Legislation that would require President Bush to impose sanctions on the government of Syria is expected to be approved easily later Wednesday by the House of Representatives. The "Syria Accountability Act" has strong support among Democrats and Republicans in both chambers of Congress.
When it was approved easily by the House International Relations committee last week, the bill already had the support of more than half of the 435 member House, and three quarters of the 100 member Senate.
By the time it reaches the full House Wednesday, support will likely have increased amid growing congressional displeasure with Syria on the issue of support for terrorism.
The legislation would require President Bush to choose at least two actions from a list that includes barring U.S. exports to and investment in Syria, freezing Syrian government assets in the United States, and reducing diplomatic contacts with Damascus.
It also aims to put pressure on the government of Syrian President Bashar al-Assad to withdraw its troops from Lebanon and stop production or distribution of ballistic missiles.
Administration officials have testified in recent weeks that Syria has not done enough to prevent armed fighters from crossing its border into Iraq.
This, and what many say is continued Syrian support for Palestinian terrorists, has upset many lawmakers, such as Democratic Congressman Eliot Engel, one of the originators of the legislation. "The threat of collusion between terrorist groups and the government of Syria must be addressed forcefully, especially because of Syria's arsenal of weapons of mass destruction.
Undersecretary of State John Bolton testified last month before our Middle East subcommittee, and I quote him: since the 1970's Syria has pursued what is now one of the most advanced Arab state chemical weapons capabilities and is continuing to develop an offensive biological weapons capability," he said.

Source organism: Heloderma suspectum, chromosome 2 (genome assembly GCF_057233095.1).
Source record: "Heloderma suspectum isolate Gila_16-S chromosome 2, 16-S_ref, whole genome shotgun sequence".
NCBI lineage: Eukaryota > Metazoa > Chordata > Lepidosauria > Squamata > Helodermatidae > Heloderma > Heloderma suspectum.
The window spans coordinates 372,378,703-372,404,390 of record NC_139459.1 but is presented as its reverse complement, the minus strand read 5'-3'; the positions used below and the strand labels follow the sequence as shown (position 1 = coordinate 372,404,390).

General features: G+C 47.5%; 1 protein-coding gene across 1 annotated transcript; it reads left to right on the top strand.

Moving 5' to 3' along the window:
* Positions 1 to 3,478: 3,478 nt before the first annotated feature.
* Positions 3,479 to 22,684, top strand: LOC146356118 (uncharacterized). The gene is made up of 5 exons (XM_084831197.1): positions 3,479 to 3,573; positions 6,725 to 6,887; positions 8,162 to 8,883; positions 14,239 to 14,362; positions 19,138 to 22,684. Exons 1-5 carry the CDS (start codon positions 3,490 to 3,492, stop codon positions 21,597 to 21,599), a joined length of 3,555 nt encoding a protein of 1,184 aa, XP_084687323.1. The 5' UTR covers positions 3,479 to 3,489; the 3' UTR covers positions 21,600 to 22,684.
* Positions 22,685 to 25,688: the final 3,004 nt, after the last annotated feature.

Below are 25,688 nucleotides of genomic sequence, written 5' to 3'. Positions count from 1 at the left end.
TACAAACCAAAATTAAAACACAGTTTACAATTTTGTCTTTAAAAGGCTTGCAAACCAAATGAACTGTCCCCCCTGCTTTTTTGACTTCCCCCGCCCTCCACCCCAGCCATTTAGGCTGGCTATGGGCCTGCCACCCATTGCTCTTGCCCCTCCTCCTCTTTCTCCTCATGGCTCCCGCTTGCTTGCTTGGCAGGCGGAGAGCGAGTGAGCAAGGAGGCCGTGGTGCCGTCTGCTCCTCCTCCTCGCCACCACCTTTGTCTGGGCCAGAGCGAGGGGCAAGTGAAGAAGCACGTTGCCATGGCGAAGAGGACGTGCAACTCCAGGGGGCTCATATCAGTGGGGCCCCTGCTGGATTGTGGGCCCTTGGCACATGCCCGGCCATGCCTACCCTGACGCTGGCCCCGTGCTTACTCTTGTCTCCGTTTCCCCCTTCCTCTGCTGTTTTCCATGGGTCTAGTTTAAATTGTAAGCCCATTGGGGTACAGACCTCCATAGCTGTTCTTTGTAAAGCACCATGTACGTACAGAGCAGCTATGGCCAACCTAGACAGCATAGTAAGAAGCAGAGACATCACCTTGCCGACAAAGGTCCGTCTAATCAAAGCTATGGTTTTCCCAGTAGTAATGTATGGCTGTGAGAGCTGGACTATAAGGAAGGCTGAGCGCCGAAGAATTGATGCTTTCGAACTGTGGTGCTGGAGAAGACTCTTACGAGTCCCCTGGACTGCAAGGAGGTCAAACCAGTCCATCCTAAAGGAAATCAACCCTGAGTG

After opposing the legislation when it was first introduced by Congressman Engel and others, the White House has changed its position. Presidential spokesman Scott McClellan, speaking last week, said "we have talked to some of those [congressional] leaders who are working on this issue and we have expressed that we are not opposed to this bill, but of course we would like to see the final language before moving forward on that."
While increasing numbers of Republicans in the House and Senate have signed on to it, some think it's a bad idea.
Congressman Ron Paul, a Texas Republican, maintains that Syria has helped the United States in the war on terror: "You go too far if you don't even have a dialogue. I would say this is getting awfully close to closing the dialogue with Syria and these sanctions [are] just one more affront to our relationship with them," he said.
The legislation gives the president the power to waive sanctions for reasons of national security.
The Senate apparently intends to take more time with its version of the Syrian sanctions bill, with debate and a vote there not expected until later this month.